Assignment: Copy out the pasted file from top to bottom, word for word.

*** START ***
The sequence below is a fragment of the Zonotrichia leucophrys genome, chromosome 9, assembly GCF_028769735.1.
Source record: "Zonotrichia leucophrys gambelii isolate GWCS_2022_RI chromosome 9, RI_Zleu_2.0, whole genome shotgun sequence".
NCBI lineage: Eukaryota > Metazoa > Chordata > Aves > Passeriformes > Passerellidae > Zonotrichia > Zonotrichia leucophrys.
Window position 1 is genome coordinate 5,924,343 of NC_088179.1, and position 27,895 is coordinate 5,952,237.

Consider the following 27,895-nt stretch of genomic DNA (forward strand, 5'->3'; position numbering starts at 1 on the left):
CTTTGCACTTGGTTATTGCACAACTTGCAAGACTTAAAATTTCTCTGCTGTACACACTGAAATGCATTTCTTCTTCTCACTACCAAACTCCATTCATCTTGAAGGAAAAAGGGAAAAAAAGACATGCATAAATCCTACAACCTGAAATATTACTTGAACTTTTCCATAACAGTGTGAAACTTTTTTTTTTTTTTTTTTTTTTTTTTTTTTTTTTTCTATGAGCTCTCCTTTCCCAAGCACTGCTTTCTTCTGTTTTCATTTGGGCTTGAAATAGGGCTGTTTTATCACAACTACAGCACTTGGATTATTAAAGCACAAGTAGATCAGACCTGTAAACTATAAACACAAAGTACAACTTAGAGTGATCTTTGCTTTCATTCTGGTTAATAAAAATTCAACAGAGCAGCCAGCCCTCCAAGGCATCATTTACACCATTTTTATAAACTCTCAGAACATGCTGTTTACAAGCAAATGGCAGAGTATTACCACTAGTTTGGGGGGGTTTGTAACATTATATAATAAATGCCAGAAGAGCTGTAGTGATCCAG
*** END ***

The sequence below is a fragment of the Zonotrichia leucophrys genome, chromosome 9, assembly GCF_028769735.1.
Source record: "Zonotrichia leucophrys gambelii isolate GWCS_2022_RI chromosome 9, RI_Zleu_2.0, whole genome shotgun sequence".
NCBI lineage: Eukaryota > Metazoa > Chordata > Aves > Passeriformes > Passerellidae > Zonotrichia > Zonotrichia leucophrys.
Window position 1 is genome coordinate 5,924,343 of NC_088179.1, and position 27,895 is coordinate 5,952,237.

Consider the following 27,895-nt stretch of genomic DNA (forward strand, 5'->3'; position numbering starts at 1 on the left):
CTTTGCACTTGGTTATTGCACAACTTGCAAGACTTAAAATTTCTCTGCTGTACACACTGAAATGCATTTCTTCTTCTCACTACCAAACTCCATTCATCTTGAAGGAAAAAGGGAAAAAAAGACATGCATAAATCCTACAACCTGAAATATTACTTGAACTTTTCCATAACAGTGTGAAACTTTTTTTTTTTTTTTTTTTTTTTTTTTTTTTTTTTCTATGAGCTCTCCTTTCCCAAGCACTGCTTTCTTCTGTTTTCATTTGGGCTTGAAATAGGGCTGTTTTATCACAACTACAGCACTTGGATTATTAAAGCACAAGTAGATCAGACCTGTAAACTATAAACACAAAGTACAACTTAGAGTGATCTTTGCTTTCATTCTGGTTAATAAAAATTCAACAGAGCAGCCAGCCCTCCAAGGCATCATTTACACCATTTTTATAAACTCTCAGAACATGCTGTTTACAAGCAAATGGCAGAGTATTACCACTAGTTTGGGGGGGTTTGTAACATTATATAATAAATGCCAGAAGAGCTGTAGTGATCCAG